Puerto Rico Heineken Jazz Festival 2009
Friday, May 29, 2009
Rebecca Cline and Hilary Noble
The first band to take the stage on Friday night was Enclave. A band founded on 2003 by sax player and percussionist, Hilary Noble and pianist Rebecca Cline.
Clave is the essential rhythm for Caribbean music like Salsa and Latin Jazz. And even though neither, Rebecca or Hilary are from the Caribbean, ( she’s from the USA, he’s from Europe ). Both of them play like they were born and raised in Puerto Rico or Cuba.
Enclave’s music is a mix of modern and Latin Jazz. At times it seems like one is listening to Bob James and suddenly the band breaks into the latin rhythm that gives the name to the band, Enclave.
Hilary does an impressive work switching between the sax and congas. And Cline piano playing is subtle and beautiful on the more traditional jazz and full of energy when she breaks into a "montuno". Supported by a good rhythm section with Eduardo Alvarez on bass and and Steve Langone on drums, Enclave had an eclectic sound and nice compositions.
Jack DeJohnette/Danilo Perez/John Patitucci
These guys need no introduction if you’ve been following the Jazz scene for the last 30 years.
This is a power trio with three musicians at the top of their game. The music between them flows naturally and seems almost organic. Just like a good Jazz band suppose to be. There’s nothing one do but sit down and enjoy the virtuosity of these Jazz Legends.
Eddie Palmieri’s Afro Caribbean Jazz Octet
Friday night ends up with the intense latin beats and flavor of one of the legends of Latin Jazz, Eddie Palmieri.
A great band with an amazing rhythm section.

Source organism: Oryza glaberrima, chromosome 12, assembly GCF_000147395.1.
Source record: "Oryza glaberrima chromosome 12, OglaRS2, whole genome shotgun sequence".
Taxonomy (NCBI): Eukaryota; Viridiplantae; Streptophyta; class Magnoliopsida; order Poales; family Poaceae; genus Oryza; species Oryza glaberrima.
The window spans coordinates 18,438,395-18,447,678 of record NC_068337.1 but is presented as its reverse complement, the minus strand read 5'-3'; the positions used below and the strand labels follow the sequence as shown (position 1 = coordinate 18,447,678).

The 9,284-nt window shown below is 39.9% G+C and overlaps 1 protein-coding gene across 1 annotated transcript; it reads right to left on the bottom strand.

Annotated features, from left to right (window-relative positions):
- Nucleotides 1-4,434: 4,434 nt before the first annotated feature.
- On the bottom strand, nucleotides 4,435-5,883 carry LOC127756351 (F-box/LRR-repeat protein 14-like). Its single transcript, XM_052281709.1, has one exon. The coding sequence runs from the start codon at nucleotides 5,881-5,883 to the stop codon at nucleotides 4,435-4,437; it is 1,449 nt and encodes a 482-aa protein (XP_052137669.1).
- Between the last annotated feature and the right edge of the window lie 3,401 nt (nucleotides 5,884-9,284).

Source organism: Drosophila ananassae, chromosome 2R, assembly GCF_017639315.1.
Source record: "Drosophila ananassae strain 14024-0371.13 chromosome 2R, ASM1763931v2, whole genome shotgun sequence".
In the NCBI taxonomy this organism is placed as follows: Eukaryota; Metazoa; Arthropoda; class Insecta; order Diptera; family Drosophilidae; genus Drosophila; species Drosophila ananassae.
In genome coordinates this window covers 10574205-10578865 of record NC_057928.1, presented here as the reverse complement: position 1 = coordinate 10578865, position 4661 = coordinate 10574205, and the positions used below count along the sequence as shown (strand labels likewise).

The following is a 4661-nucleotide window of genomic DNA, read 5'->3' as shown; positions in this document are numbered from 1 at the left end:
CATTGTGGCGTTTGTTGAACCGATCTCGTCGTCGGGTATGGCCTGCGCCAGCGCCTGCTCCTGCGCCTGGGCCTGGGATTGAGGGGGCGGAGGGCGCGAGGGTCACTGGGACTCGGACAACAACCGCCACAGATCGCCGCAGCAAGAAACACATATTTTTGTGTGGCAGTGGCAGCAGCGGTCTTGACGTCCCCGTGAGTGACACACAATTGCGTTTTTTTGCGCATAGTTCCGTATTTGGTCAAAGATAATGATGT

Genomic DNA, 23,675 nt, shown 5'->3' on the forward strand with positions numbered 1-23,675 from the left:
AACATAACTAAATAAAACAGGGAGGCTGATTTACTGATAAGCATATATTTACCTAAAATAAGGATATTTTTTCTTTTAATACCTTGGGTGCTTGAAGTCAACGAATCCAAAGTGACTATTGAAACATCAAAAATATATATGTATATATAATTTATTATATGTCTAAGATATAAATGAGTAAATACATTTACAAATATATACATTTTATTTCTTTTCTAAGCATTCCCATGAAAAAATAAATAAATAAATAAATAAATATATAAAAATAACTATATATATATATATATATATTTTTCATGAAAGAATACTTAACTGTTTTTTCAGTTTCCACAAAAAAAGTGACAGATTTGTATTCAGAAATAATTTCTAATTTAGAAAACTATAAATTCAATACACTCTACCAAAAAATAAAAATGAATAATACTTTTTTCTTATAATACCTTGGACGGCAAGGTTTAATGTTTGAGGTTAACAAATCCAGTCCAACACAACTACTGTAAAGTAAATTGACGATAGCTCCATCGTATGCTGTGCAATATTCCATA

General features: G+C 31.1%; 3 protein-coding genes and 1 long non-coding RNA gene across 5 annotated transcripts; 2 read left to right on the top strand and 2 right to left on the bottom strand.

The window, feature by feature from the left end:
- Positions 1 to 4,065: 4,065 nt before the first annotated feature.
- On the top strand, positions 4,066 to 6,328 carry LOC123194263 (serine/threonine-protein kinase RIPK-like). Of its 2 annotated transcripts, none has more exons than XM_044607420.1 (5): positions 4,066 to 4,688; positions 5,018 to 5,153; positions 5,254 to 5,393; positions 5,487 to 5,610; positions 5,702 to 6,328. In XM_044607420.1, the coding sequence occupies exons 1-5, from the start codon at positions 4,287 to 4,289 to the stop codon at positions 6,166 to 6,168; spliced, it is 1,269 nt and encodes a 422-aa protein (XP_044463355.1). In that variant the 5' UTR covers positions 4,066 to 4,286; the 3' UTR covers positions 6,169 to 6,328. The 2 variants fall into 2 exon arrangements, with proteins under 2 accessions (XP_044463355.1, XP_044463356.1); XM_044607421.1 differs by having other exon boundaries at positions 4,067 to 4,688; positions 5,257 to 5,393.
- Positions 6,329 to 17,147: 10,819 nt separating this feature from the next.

Vicente Rivero – congas
Jose Clausell – Timbales
Luques Curtis – Bass
Orlando Vegas – Bongos
Good solos on sax and trumpet by Donald Harrison and Mike Rodriguez, but one guy that never cease to amaze me is trombone player, Conrad Herwig. Conrad playing is always energetic, with a clear tone.
Saturday, May 30, 2009
There is always a nice surprise on these Jazz festivals and on Saturday night, that nice surprise was LaTimbistica.
A band formed by young students/musicians from Berklee, two from USA (Alex Brown – piano, Paulo Stagnaro – congas) one from Israel (Niv Toar – trumpet) and 3 from Puerto Rico (Enrique “Kalani” Trinidad – Flute, Juan Maldonado – Bass, Marcos Lopez – timbales). Remember these names cause they are really good musicians and the future of Jazz.
With flawless flute solos and powerful drum playing, Trinidad and Lopez may be called Jazz virtuosos already.
Dennis Mario y Kobana Negra
Dennis Mario always gives a good, energetic show with a mixture of rhythms and humor. And when he’s on stage, expect the unexpected. But the highlight was the participation of Charlie Sepulveda (one of the best latin jazz trumpet players) and Puerto Rico traditional music group Mapeye.
The last act was Oscar Castro-Neves with a dream team band. Celebrating 50 years of Bossa Nova.
Don Gruisin – piano
Abraham Laboriel – bass
Alex Acuna – drums and percussion
Charlie Bisharat – violin
Gary Meek – sax ad flute
Most of the music played were from one of the fathers of Bossa Nova, Tom Jobim. Classics like Chovendo na Roseira, Agua de Beber, Aguas de Março, Triste, Corcovado.
Oscar Castro-Neves, an excellent guitar player, for this night had a nice surprise for us. The beautiful voice and presence of Katia Moraes.
I’ve heard Katia’s work with the band Sambaguru but it was the first time I heard Katia singing Bossa.
And I gotta tell you, she can do no wrong. She’s amazing singing either Samba or Bossa Nova. Her voice is sweet and powerful at the same time, and it was a perfect match and choice for this band.
It was a magical and enchanting way to end a perfect Jazz night.
Review by Wilbert Sostre
Jazz and Bossa